Red Squirrel vs Grey Squirrel: Key Differences Explained

Red Squirrel eating nuts on a mossy log against green background on the forest.
Giedriius/Shutterstock.com

Written by Colby Maxwell

Published: July 13, 2022

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Squirrels are some of the most prevalent rodents living across North America, although most people don’t consider them to be as “pest-like” as mice or rats. In fact, most are happy to see these energetic little creatures romping around backyards all over the world. Two of the most well-known squirrels across North America are the red squirrel and the grey squirrel. Although they are quite similar, they belong to different groups and have some clear distinctions. Let’s compare Red Squirrels vs Grey Squirrels and see what makes them unique!

Comparing a Red squirrel and a Grey squirrel

Red and grey squirrels differ in size, color, habitat, and distribution.
Red squirrelGrey squirrel
SizeSmaller than most North American squirrels. Usually 10-15 inches long and slightly larger than a chipmunk.Large squirrels. Usually 16.6-21.6 inches long.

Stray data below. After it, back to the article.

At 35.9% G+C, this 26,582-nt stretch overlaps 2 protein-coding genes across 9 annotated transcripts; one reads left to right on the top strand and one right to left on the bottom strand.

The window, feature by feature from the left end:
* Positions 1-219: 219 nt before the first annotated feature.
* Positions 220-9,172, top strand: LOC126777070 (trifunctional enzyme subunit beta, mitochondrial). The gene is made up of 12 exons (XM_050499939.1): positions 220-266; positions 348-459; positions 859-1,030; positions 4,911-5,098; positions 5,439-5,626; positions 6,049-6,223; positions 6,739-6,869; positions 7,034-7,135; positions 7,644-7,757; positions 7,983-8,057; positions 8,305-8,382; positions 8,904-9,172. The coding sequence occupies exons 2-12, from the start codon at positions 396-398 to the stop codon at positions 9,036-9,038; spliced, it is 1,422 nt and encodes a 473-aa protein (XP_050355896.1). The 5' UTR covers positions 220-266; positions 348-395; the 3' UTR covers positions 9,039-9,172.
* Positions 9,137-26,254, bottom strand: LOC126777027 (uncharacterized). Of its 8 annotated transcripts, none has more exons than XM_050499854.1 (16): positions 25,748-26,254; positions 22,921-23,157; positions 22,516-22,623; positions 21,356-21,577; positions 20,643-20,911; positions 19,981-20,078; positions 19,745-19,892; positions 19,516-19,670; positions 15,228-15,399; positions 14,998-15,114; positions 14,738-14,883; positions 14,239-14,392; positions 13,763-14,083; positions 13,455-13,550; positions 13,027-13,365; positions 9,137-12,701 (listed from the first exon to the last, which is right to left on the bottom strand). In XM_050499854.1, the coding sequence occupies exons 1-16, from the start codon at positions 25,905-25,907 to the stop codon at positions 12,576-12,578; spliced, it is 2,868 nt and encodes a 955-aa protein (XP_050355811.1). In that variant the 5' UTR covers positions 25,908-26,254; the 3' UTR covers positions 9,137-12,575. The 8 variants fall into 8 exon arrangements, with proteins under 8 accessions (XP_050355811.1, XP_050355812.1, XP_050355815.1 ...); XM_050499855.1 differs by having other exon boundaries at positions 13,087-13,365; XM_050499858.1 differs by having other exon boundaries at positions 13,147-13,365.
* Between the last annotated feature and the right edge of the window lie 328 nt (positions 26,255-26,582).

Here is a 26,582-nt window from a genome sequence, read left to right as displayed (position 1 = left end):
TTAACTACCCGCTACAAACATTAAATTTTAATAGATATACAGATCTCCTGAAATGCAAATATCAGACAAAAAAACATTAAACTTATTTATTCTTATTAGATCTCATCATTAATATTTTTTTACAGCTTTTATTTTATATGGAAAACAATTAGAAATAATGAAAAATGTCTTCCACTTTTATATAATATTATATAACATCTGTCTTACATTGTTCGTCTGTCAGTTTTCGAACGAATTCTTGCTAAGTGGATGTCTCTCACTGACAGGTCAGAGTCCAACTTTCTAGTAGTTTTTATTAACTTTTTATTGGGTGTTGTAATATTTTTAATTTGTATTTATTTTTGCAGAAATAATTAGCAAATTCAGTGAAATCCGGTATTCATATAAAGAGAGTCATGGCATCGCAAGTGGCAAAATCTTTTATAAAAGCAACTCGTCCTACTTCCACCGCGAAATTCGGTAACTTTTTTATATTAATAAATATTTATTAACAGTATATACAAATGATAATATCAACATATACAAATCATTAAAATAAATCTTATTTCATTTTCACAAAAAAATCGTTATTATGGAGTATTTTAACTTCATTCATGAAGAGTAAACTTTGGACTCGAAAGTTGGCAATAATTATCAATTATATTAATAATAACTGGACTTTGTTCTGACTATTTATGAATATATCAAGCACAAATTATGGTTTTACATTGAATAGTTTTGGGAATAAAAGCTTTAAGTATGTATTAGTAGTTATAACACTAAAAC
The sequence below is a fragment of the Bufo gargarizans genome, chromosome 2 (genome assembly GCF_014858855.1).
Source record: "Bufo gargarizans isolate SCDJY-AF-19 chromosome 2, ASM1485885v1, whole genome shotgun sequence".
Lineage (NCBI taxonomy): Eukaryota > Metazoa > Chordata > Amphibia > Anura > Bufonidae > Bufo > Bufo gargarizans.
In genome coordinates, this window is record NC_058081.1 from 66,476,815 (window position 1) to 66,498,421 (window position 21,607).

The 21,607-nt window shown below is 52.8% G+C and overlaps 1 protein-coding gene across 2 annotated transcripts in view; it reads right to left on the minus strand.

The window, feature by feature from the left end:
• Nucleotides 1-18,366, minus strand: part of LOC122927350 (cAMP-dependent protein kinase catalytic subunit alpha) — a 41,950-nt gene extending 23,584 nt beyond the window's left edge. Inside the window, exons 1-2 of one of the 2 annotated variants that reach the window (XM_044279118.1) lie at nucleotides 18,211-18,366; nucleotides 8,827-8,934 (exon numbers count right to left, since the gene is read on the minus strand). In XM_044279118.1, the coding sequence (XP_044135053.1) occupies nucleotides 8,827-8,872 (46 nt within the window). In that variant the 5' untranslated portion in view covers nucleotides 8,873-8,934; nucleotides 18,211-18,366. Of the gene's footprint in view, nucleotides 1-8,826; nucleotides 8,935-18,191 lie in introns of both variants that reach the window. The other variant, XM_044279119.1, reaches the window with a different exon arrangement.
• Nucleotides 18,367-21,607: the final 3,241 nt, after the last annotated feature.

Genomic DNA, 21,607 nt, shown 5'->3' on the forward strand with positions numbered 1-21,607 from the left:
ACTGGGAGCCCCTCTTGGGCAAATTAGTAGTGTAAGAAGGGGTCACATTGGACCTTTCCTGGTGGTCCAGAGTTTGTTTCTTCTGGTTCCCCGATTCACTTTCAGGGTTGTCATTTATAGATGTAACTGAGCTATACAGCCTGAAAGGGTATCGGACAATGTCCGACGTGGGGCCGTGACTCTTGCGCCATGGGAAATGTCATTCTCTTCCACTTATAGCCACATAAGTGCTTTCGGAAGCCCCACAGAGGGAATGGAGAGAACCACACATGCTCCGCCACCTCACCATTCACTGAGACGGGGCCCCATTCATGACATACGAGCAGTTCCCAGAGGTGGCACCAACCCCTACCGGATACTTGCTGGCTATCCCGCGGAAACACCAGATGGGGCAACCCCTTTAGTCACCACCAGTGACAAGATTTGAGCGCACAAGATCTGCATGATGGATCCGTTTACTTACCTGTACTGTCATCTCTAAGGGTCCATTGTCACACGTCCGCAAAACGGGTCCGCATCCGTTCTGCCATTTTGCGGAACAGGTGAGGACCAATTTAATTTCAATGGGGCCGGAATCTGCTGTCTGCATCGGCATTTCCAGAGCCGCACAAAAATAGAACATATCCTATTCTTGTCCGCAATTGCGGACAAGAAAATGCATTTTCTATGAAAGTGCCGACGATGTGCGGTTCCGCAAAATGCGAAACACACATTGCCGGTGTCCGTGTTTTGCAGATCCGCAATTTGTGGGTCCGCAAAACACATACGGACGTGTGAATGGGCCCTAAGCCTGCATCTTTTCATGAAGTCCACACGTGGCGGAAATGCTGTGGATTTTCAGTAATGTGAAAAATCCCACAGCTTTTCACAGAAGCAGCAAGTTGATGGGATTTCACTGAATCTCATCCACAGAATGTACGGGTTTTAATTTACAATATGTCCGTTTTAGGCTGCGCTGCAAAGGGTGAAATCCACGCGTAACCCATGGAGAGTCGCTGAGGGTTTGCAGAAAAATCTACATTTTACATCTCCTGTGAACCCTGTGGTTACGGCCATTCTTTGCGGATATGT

ColorRusty red with a white underbelly.Most commonly grey, but is known to come in come in white, black, and brown.
DietGranivores but specialize in conifer seeds. Common foods include spruce seeds, mushrooms, berries, and even bird eggs.Extremely variable. Foods include nuts, fungi, tree buds and bark, and garden crops.
DistributionCanada, Alaska, the Rocky Mountains, and the Northeastern United States.Eastern United States into southern Canada. Invasive in other countries around the world.
HabitatYear-round territory of conifer forests, but has recently been expanding into hardwoods.Large forested areas with nut trees. Urban and suburban environments.

The 5 main differences between a red squirrel and a grey squirrel

The main differences between red and gray squirrels are that red squirrels have a more northern range, are smaller, and prefer a diet of spruce seeds. Grey squirrels are larger, have a southeastern range, and prefer nut trees.